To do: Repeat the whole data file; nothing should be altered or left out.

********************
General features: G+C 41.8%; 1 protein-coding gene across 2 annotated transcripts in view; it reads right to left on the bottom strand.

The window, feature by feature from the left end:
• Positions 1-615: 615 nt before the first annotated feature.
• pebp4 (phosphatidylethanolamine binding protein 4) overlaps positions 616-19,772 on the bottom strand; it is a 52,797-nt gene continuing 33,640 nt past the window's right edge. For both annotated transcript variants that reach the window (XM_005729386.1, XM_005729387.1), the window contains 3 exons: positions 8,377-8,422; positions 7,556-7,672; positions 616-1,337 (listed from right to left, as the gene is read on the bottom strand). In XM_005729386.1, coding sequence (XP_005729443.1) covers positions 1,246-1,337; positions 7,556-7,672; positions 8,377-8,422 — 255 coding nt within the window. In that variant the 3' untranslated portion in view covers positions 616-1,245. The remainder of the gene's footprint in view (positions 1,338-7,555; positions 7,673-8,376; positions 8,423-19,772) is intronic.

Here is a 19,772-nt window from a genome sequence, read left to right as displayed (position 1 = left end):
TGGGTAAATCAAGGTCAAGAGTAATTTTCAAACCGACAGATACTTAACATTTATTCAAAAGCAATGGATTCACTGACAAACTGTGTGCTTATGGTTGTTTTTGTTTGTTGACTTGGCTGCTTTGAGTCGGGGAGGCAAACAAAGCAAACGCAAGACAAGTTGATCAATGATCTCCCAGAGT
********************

General features: G+C 41.8%; 1 protein-coding gene across 2 annotated transcripts in view; it reads right to left on the bottom strand.

The window, feature by feature from the left end:
• Positions 1-615: 615 nt before the first annotated feature.
• pebp4 (phosphatidylethanolamine binding protein 4) overlaps positions 616-19,772 on the bottom strand; it is a 52,797-nt gene continuing 33,640 nt past the window's right edge. For both annotated transcript variants that reach the window (XM_005729386.1, XM_005729387.1), the window contains 3 exons: positions 8,377-8,422; positions 7,556-7,672; positions 616-1,337 (listed from right to left, as the gene is read on the bottom strand). In XM_005729386.1, coding sequence (XP_005729443.1) covers positions 1,246-1,337; positions 7,556-7,672; positions 8,377-8,422 — 255 coding nt within the window. In that variant the 3' untranslated portion in view covers positions 616-1,245. The remainder of the gene's footprint in view (positions 1,338-7,555; positions 7,673-8,376; positions 8,423-19,772) is intronic.

Here is a 19,772-nt window from a genome sequence, read left to right as displayed (position 1 = left end):
TGGGTAAATCAAGGTCAAGAGTAATTTTCAAACCGACAGATACTTAACATTTATTCAAAAGCAATGGATTCACTGACAAACTGTGTGCTTATGGTTGTTTTTGTTTGTTGACTTGGCTGCTTTGAGTCGGGGAGGCAAACAAAGCAAACGCAAGACAAGTTGATCAATGATCTCCCAGAGT